The Magic of Murals
When used to create oversized, hard-to-miss art, paint can have placemaking powers
Outdoor murals are a form of public art — but they are also landmarks, storytellers, economic development tools and "placemakers." Spectacular scenes and famous faces (rock legend David Bowie, Supreme Court Justice Ruth Bader Ginsburg ...) are appearing on buildings in big cities and small towns throughout the United States. Following are just a few of the stop-and-look-worthy murals that AARP Livable Communities colleagues and volunteers have admired during their travels or even helped to create. Information about each colorful creation appears below the image.
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635 North Carolina Avenue SE, Washington, D.C.
Created by artist Aniekan Udofia, the mural "Mermaid" floats across the entrance to the William Rumsey Aquatic Facility. It was created in 2014 as part of MuralsDC, a project funded by the district's Department of Public Works in cooperation with the arts and humanities commission. Although the program typically selects locations that are targets of or are at risk for graffiti, building owners are invited to offer the use of their walls.
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837 Jersey Avenue, Jersey City, New Jersey
Located across the Hudson River from downtown Manhattan, Jersey City launched a mural program in 2013 to "create an outdoor gallery citywide," the Jersey Journal reported, "showcasing the works of local, national and international artists." Brazilian artist Eduardo Kobra created his 180-foot-tall, kaleidoscopic spray-painted mural in 2016, a few months after singer David Bowie's death. Mayor Steve Fulop called the towering tribute, which accurately captures the musician's unique gaze, "an iconic image that will draw people here to visit the mural and our entire collection of outdoor art."
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112 E. Main Street, Marion, Virginia
The Song of the Mountains concert series of "old-time" and bluegrass music is staged at The Lincoln Theatre and broadcast on select PBS stations. The mural, by painter and show host Tim White, is on the side of Hester's Country Store & Fudgery, which is located near the historic theater. After opening in 1929, the theater was closed and abandoned in 1977, then reopened in 2004 thanks to the advocacy of local residents.
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Near 308 7th Avenue, Pittsburgh, Pennsylvania
Located on the side of the city-run Smithfield-Liberty parking garage, "Yesterday's Tomorrow" is a nearly 3,000-square-foot transportation-themed work of art. "There's sidewalks zig-zagging everywhere throughout the piece," artist Brian Holderman told the Pittsburgh-Post Gazette in 2006. "That's kind of an homage to the oldest form of transportation, which is your feet." The mural was financed by the nonprofit Sprout Fund to "sprinkle the city with art," the paper reported.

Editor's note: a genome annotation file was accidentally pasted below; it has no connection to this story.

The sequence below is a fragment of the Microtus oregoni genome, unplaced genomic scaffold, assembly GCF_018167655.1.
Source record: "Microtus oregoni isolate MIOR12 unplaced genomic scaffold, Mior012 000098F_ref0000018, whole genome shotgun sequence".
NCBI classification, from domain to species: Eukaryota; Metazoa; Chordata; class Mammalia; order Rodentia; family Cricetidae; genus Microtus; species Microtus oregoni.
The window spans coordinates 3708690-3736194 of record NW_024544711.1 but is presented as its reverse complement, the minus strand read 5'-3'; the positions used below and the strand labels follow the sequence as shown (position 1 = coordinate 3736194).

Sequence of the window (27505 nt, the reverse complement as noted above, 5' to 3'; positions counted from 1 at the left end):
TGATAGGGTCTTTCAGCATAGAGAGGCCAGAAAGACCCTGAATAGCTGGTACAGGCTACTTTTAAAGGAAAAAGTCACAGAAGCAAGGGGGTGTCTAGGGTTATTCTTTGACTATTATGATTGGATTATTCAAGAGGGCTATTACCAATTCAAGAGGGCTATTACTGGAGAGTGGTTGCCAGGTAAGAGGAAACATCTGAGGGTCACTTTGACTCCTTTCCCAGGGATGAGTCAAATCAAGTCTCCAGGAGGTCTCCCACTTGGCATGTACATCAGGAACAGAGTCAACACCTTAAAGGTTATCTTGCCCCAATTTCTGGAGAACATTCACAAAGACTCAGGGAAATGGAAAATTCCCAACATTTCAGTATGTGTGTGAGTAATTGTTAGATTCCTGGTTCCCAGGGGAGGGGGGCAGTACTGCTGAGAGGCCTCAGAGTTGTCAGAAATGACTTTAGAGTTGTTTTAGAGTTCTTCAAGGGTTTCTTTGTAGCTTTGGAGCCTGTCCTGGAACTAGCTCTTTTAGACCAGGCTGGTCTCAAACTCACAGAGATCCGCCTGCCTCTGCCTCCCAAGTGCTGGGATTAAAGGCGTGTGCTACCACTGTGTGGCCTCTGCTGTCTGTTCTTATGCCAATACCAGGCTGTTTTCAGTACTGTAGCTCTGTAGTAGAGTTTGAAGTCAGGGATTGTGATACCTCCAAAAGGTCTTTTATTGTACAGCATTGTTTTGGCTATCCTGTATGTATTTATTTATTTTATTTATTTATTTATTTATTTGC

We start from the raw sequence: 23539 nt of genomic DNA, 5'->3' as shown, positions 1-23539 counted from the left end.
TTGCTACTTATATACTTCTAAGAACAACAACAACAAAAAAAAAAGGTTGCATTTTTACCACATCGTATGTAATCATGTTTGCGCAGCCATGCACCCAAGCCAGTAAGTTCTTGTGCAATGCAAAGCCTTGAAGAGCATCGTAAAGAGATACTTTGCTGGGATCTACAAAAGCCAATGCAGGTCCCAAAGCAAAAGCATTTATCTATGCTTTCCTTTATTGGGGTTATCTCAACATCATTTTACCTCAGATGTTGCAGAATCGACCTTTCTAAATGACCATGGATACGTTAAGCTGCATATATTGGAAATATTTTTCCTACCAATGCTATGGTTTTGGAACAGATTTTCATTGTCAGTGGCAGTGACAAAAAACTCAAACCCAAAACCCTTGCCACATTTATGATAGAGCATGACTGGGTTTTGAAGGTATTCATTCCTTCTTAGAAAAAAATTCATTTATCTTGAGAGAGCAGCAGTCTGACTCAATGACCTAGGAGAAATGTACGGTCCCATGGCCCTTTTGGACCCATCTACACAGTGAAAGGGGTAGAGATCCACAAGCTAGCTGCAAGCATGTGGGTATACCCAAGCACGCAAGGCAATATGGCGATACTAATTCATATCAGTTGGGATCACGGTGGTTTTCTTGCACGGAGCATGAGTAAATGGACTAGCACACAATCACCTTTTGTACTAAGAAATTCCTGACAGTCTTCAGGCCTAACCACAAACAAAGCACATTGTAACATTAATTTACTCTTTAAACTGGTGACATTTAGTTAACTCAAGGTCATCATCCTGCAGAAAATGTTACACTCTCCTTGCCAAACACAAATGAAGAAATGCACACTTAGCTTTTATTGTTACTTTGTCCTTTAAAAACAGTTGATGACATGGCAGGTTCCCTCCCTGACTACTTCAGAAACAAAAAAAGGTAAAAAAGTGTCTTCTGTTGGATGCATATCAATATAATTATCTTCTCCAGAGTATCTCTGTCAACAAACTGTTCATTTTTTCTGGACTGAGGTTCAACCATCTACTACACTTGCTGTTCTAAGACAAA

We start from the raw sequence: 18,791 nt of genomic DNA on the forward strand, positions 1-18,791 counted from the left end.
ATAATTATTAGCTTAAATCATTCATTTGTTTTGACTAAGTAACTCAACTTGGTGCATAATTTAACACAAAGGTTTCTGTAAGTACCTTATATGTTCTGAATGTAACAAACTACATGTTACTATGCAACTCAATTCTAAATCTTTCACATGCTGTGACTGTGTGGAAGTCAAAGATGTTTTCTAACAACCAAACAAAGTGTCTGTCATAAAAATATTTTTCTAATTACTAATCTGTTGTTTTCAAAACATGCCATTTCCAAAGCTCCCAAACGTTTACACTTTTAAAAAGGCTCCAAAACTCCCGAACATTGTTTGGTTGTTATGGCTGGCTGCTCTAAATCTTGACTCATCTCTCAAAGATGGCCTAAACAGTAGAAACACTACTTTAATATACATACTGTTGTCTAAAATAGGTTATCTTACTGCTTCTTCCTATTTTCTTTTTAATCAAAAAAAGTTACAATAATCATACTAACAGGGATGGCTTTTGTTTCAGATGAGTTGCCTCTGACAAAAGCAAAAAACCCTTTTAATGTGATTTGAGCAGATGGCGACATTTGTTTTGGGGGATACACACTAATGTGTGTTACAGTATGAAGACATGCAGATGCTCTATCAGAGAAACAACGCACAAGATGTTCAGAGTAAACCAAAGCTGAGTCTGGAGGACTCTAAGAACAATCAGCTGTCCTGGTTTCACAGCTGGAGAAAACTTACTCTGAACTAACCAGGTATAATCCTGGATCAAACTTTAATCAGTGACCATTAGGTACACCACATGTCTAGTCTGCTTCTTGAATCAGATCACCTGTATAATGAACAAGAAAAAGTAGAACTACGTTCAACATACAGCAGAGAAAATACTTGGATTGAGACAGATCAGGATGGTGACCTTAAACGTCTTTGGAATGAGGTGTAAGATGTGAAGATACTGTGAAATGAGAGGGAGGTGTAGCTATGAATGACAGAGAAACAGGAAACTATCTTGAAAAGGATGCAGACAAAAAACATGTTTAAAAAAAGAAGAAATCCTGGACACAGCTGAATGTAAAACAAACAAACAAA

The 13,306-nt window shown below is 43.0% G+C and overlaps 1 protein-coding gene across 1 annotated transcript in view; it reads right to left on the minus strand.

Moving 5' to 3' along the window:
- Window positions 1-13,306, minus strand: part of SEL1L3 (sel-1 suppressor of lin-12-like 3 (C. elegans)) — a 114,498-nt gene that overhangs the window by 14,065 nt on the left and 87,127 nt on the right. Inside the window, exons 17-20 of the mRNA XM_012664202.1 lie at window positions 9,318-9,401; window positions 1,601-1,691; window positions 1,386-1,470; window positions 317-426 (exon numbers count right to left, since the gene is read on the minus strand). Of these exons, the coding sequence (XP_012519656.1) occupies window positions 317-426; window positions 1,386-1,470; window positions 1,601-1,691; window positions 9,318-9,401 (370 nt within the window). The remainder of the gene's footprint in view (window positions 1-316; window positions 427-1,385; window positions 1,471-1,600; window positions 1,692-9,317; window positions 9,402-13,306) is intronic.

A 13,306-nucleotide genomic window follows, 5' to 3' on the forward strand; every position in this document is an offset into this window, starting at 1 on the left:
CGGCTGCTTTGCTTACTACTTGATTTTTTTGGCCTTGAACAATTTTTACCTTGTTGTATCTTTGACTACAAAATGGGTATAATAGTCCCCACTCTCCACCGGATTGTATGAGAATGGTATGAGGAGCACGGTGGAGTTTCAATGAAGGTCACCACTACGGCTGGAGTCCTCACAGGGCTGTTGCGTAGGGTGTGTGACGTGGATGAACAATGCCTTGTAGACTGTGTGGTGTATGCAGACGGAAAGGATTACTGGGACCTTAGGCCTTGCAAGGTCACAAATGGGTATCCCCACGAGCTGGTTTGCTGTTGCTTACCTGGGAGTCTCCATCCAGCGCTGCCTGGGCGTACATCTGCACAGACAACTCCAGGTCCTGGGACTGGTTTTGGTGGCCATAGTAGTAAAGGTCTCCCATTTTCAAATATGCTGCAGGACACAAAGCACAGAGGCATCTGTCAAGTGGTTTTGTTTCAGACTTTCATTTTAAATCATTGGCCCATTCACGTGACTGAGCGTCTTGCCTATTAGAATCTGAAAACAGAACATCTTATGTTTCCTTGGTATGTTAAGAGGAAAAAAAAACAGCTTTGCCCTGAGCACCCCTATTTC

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2855 Tremont Place, Denver, Colorado
Created in 2015 by artist Frank Garza, the mural "No Shoes Too Big" is a tribute to the ethnic diversity of the city's Five Points neighborhood. The local news and culture guide Westword describes the work as a “first of its kind in Denver, putting a cloth-like material coating called Polytab on the wall beneath the paint, to ensure that the brick and rest of the exterior is not damaged.”
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5600 E. Capitol Street NE, Washington, DC
Maya Angelou, the late poet, author and civil rights activist, is present throughout the young adult learning center named in her honor. The mural at the high school wing's entrance was created in 2019 by artist Eric B. Ricks and, contrary to what viewers might assume, isn't solely an homage to Angelou's celebrated memoir I Know Why the Caged Bird Sings. “The main motif is a bird feeding a younger bird because she’s nurturing the young mind and this is where you are feeding the mind," Ricks told WJLA-TV. The quotation on the wall is by Angelou and reads: "If you're always trying to be normal you will never know how Amazing you can be."
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90 Adams Street, Delmar, New York
The nonprofit Art on the Rail Trail (ART), an initiative of the Mohawk Hudson Land Conservancy, sponsors art installations along the Albany County Helderberg-Hudson Rail Trail, which is used by pedestrians and cyclists in warm weather and cross-country skiers and snowshoe hikers in the winter. Its first mural transformed a graffitied wall (see the before image at top) facing Hudson Avenue into, said artist Andrea Hersh, "a lush and pristine world of imagined creatures." The mural was funded by a grant from the AARP Community Challenge. (Learn more by clicking the Community Challenge link at the top of this page.)
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701 E. Colfax Avenue, Denver, Colorado